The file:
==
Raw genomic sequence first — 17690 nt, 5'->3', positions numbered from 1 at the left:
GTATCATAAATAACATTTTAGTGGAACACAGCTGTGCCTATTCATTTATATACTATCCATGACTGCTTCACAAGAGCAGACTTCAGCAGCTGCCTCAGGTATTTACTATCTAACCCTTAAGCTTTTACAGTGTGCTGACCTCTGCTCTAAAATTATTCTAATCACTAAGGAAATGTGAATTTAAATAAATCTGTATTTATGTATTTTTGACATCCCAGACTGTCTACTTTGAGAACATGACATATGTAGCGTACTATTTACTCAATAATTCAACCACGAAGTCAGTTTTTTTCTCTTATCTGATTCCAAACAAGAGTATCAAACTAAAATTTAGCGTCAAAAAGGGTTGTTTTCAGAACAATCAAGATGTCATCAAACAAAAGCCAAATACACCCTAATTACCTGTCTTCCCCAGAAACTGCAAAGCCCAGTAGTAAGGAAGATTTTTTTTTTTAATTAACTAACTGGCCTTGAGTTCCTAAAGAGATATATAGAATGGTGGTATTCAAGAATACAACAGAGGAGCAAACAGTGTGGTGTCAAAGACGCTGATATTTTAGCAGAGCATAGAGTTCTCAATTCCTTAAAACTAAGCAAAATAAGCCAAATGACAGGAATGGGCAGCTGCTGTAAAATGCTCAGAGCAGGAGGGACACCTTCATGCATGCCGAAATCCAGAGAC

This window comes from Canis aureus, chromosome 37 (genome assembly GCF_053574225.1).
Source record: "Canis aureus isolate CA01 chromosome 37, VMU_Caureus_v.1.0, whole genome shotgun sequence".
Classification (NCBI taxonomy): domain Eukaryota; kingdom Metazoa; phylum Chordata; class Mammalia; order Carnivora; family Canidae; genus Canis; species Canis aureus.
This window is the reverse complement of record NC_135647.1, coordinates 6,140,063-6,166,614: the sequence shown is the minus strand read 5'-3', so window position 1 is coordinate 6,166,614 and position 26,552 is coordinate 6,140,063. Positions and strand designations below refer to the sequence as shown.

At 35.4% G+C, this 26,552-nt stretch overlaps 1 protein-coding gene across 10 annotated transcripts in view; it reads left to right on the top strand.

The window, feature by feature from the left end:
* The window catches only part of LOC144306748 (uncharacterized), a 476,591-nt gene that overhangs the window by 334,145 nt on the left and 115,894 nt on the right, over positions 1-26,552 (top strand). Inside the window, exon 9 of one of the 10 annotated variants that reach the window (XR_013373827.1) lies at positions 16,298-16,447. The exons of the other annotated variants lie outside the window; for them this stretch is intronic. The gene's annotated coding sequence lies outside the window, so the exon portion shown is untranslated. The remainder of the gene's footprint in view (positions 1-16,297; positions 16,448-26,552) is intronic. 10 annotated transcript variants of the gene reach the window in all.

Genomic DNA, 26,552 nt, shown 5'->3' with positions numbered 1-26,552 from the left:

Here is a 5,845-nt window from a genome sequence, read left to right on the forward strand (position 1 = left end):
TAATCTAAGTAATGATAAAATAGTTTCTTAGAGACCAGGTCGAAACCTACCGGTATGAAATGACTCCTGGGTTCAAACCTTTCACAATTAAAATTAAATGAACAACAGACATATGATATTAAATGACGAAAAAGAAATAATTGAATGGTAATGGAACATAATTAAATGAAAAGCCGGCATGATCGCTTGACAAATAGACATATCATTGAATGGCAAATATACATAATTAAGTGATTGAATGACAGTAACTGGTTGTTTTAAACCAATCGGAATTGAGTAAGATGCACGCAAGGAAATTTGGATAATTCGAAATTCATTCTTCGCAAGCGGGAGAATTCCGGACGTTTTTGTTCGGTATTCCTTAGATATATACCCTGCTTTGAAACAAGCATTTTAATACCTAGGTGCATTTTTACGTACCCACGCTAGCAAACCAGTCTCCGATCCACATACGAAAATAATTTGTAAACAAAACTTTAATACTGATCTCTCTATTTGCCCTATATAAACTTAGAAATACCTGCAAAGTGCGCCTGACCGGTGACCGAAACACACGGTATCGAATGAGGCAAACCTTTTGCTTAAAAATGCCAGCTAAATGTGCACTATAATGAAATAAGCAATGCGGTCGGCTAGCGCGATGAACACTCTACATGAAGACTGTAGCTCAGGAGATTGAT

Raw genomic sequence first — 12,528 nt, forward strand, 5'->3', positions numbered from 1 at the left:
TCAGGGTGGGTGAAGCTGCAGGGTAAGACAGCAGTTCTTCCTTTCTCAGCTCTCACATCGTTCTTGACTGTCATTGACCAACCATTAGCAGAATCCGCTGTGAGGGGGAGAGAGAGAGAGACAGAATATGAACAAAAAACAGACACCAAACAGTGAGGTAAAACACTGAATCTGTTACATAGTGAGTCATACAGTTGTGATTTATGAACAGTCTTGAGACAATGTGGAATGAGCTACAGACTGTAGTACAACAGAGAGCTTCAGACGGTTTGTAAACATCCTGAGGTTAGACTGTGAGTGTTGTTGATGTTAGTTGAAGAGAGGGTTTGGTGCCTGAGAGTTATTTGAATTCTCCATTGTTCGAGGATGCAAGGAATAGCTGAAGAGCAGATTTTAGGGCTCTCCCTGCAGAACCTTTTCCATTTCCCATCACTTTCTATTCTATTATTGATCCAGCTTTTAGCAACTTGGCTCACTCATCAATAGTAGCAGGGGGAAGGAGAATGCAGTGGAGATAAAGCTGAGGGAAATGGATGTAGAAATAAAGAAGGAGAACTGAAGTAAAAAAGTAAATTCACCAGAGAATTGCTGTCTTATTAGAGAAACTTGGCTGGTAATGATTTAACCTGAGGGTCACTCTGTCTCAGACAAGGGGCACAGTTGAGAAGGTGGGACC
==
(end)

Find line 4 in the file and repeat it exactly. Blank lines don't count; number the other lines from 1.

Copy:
Source record: "Canis aureus isolate CA01 chromosome 37, VMU_Caureus_v.1.0, whole genome shotgun sequence".